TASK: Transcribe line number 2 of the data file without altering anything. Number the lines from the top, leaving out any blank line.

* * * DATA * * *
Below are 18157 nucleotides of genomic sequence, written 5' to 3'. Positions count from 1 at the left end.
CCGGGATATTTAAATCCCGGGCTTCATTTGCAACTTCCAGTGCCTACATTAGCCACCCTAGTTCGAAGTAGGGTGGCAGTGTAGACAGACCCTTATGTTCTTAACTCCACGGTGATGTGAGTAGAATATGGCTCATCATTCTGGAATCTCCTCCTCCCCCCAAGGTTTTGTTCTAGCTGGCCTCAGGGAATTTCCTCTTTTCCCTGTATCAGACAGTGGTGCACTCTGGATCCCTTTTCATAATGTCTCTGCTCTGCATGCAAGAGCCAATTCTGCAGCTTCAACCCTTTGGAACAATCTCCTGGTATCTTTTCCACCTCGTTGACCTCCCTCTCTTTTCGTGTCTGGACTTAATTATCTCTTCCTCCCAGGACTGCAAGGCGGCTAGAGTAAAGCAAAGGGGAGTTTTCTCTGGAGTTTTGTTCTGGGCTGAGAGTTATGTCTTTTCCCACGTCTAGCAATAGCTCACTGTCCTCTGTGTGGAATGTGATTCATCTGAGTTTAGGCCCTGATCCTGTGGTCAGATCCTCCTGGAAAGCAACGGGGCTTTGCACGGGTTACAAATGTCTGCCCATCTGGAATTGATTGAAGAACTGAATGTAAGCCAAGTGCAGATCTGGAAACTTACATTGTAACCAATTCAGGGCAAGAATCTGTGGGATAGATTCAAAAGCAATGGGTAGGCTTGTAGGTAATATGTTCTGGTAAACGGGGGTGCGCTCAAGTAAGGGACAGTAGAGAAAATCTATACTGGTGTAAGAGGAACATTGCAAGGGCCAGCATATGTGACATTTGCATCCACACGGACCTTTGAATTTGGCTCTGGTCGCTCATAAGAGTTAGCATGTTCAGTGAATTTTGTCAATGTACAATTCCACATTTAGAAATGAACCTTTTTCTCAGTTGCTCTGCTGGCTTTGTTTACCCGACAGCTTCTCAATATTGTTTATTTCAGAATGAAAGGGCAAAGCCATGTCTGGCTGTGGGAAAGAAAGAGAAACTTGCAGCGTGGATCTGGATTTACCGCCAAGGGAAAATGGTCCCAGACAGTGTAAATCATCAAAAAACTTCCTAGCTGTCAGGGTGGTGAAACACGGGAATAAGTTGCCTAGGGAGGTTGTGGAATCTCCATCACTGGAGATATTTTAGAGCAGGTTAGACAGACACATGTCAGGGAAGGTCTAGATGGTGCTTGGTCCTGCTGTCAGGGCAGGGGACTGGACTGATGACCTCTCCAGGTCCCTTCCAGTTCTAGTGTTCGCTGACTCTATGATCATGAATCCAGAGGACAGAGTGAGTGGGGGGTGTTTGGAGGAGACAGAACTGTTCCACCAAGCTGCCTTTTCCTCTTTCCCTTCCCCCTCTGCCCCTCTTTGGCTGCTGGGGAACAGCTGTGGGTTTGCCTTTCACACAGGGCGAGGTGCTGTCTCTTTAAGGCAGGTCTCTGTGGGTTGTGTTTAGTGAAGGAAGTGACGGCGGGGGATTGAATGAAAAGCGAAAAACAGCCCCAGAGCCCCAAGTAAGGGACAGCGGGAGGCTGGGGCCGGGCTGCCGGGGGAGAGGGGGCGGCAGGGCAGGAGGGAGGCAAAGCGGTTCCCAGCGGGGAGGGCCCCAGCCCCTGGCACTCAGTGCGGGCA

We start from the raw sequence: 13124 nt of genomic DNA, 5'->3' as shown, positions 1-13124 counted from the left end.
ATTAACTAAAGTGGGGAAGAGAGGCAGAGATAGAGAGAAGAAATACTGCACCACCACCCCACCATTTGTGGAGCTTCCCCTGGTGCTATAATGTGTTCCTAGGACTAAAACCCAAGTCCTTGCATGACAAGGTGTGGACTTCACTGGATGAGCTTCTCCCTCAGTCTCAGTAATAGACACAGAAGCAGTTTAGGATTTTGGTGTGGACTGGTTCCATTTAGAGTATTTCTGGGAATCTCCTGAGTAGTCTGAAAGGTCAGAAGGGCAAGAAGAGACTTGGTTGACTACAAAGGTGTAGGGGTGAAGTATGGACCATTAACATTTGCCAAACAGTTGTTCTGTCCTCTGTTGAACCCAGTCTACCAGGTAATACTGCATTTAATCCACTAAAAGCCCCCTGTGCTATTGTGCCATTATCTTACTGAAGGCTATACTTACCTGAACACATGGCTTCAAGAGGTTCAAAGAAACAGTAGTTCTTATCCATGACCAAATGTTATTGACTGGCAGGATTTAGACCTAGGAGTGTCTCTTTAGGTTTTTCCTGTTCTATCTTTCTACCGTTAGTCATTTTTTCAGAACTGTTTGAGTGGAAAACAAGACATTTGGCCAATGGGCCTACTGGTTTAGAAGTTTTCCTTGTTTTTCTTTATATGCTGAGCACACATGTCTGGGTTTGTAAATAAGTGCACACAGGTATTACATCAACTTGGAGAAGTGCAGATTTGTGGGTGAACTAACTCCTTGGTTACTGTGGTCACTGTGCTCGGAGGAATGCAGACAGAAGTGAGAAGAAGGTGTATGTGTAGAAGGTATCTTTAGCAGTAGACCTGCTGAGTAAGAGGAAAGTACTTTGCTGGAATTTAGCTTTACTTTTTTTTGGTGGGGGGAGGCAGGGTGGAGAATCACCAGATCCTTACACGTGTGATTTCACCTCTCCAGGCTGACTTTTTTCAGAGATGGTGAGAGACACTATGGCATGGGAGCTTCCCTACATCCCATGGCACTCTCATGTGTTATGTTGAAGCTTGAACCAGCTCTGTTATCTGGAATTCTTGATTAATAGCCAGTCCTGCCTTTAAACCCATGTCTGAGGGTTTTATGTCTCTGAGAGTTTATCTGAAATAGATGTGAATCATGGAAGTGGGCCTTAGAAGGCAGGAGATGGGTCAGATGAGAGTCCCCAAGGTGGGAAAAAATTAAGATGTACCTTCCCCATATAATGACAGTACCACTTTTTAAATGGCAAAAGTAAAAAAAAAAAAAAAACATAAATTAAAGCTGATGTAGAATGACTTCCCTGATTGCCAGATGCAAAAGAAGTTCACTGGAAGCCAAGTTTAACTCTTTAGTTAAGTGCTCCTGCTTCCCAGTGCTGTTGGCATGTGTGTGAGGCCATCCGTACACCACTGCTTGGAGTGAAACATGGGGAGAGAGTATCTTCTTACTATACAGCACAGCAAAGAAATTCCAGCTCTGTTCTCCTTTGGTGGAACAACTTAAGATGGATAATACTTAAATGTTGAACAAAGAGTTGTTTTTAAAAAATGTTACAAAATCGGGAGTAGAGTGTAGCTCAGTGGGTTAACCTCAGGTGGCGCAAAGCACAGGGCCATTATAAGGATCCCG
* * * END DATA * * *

CCGGGATATTTAAATCCCGGGCTTCATTTGCAACTTCCAGTGCCTACATTAGCCACCCTAGTTCGAAGTAGGGTGGCAGTGTAGACAGACCCTTATGTTCTTAACTCCACGGTGATGTGAGTAGAATATGGCTCATCATTCTGGAATCTCCTCCTCCCCCCAAGGTTTTGTTCTAGCTGGCCTCAGGGAATTTCCTCTTTTCCCTGTATCAGACAGTGGTGCACTCTGGATCCCTTTTCATAATGTCTCTGCTCTGCATGCAAGAGCCAATTCTGCAGCTTCAACCCTTTGGAACAATCTCCTGGTATCTTTTCCACCTCGTTGACCTCCCTCTCTTTTCGTGTCTGGACTTAATTATCTCTTCCTCCCAGGACTGCAAGGCGGCTAGAGTAAAGCAAAGGGGAGTTTTCTCTGGAGTTTTGTTCTGGGCTGAGAGTTATGTCTTTTCCCACGTCTAGCAATAGCTCACTGTCCTCTGTGTGGAATGTGATTCATCTGAGTTTAGGCCCTGATCCTGTGGTCAGATCCTCCTGGAAAGCAACGGGGCTTTGCACGGGTTACAAATGTCTGCCCATCTGGAATTGATTGAAGAACTGAATGTAAGCCAAGTGCAGATCTGGAAACTTACATTGTAACCAATTCAGGGCAAGAATCTGTGGGATAGATTCAAAAGCAATGGGTAGGCTTGTAGGTAATATGTTCTGGTAAACGGGGGTGCGCTCAAGTAAGGGACAGTAGAGAAAATCTATACTGGTGTAAGAGGAACATTGCAAGGGCCAGCATATGTGACATTTGCATCCACACGGACCTTTGAATTTGGCTCTGGTCGCTCATAAGAGTTAGCATGTTCAGTGAATTTTGTCAATGTACAATTCCACATTTAGAAATGAACCTTTTTCTCAGTTGCTCTGCTGGCTTTGTTTACCCGACAGCTTCTCAATATTGTTTATTTCAGAATGAAAGGGCAAAGCCATGTCTGGCTGTGGGAAAGAAAGAGAAACTTGCAGCGTGGATCTGGATTTACCGCCAAGGGAAAATGGTCCCAGACAGTGTAAATCATCAAAAAACTTCCTAGCTGTCAGGGTGGTGAAACACGGGAATAAGTTGCCTAGGGAGGTTGTGGAATCTCCATCACTGGAGATATTTTAGAGCAGGTTAGACAGACACATGTCAGGGAAGGTCTAGATGGTGCTTGGTCCTGCTGTCAGGGCAGGGGACTGGACTGATGACCTCTCCAGGTCCCTTCCAGTTCTAGTGTTCGCTGACTCTATGATCATGAATCCAGAGGACAGAGTGAGTGGGGGGTGTTTGGAGGAGACAGAACTGTTCCACCAAGCTGCCTTTTCCTCTTTCCCTTCCCCCTCTGCCCCTCTTTGGCTGCTGGGGAACAGCTGTGGGTTTGCCTTTCACACAGGGCGAGGTGCTGTCTCTTTAAGGCAGGTCTCTGTGGGTTGTGTTTAGTGAAGGAAGTGACGGCGGGGGATTGAATGAAAAGCGAAAAACAGCCCCAGAGCCCCAAGTAAGGGACAGCGGGAGGCTGGGGCCGGGCTGCCGGGGGAGAGGGGGCGGCAGGGCAGGAGGGAGGCAAAGCGGTTCCCAGCGGGGAGGGCCCCAGCCCCTGGCACTCAGTGCGGGCA